Monday, May 25, 2009

Toolbox project

Being a Bank Holiday, and being a rather nice day too, I decided to get the woodworking bench out and do a bit of work on a toolbox project I started last summer.

I got the idea from a magazine article. Th original was made from oak, but I've been using leftover 12mm hardwood ply for my version. It was really just to see if I could make something a little more complicated than the things I'd already made.

Anyway, I set to work today to add the rear top rail and the 6mm ply bases to the tool tray and the toolbox. Having done that little job using my homemade router table to run the rebates for the panels, I turned my attention to the 5 drawers I need to make. 

Running the groove for the ply bottom was no problem, having cut all the section to length for the fronts and sides, I ran them through the router. The backs would be cut to size after making a rebate for them which needs to be set in from the end of the sides. This is because of a clever little locking system that will make sense when I post some pictures of a finished drawer.

To create these rebates I needed a mitre gauge and a simple, repeatable set-up to get them all in the same place for each side so that the drawers are nice and square. This is what I came up with for the job.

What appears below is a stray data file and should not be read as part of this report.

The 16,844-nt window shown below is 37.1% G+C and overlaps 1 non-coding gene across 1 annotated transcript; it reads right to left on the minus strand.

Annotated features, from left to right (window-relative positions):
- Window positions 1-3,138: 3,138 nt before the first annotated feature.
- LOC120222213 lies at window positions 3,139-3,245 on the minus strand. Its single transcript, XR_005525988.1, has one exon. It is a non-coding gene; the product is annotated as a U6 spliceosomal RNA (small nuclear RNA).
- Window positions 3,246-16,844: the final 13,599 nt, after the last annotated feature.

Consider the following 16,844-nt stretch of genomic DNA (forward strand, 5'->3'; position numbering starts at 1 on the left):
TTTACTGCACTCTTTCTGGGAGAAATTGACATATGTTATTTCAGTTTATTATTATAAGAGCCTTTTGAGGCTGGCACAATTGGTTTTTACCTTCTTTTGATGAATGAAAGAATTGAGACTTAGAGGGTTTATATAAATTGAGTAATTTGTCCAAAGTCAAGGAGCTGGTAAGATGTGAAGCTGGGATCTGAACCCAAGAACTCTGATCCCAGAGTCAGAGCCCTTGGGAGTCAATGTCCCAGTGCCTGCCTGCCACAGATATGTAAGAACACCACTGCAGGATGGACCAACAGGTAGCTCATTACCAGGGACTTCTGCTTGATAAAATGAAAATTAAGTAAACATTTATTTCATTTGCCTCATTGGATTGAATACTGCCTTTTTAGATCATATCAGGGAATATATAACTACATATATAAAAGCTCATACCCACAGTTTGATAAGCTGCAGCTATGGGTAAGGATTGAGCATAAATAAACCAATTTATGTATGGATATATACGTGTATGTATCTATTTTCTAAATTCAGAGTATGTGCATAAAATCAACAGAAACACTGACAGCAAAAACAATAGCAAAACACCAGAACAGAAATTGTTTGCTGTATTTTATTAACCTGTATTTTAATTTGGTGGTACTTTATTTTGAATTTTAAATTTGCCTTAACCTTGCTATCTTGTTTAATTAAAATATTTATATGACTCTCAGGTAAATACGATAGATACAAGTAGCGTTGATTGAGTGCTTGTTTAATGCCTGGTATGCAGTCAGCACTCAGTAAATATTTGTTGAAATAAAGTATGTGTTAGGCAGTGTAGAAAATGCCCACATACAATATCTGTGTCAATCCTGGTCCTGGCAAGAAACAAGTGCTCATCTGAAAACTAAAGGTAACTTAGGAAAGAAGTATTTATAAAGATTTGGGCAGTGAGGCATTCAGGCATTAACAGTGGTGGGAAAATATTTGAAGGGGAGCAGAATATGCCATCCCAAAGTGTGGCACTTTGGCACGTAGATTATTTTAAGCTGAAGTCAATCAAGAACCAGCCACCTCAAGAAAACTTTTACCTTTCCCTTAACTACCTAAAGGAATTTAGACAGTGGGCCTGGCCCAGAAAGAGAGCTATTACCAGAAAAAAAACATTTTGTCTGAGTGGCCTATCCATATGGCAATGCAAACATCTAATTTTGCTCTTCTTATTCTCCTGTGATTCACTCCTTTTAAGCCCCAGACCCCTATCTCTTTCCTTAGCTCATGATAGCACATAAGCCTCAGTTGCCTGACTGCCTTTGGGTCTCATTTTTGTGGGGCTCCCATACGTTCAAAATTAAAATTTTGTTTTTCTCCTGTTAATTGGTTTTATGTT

The mitre fence is made of two pieces of 12mm ply glued together at right angles. One rides on the surface of the router table and it is attached to a piece of timber that runs against the edge of the table. You can see it on the second picture.

The stop-block allows me to set the distance from the end of the rail to the rebate, and the two-piece fence keeps the fingers neatly tucked away and also away form the cutter-head. 

I guess I could make it even safer by incorporating the hold-down clamps and sled from my sled.

With the router bit set to the correct depth and a few test runs completed, I was able to make all the rebates for all the drawers quickly and easily. 

As it turned out, I was able to use the same set-up to make the rebates for the half-lap joints where the sides meet the front face of the drawers. Simply moving the stop-block to the edge of the groove that was cut in my mitre fence gave me the correct position for this.

So, another creative solution that will be quite useful in the future. 

I managed to complete one drawer before it was time for tea, so the others will have to wait until another day-off comes around. Hopefully I might even get them all done in the next couple of weeks. Provided the rain keeps off of course!  

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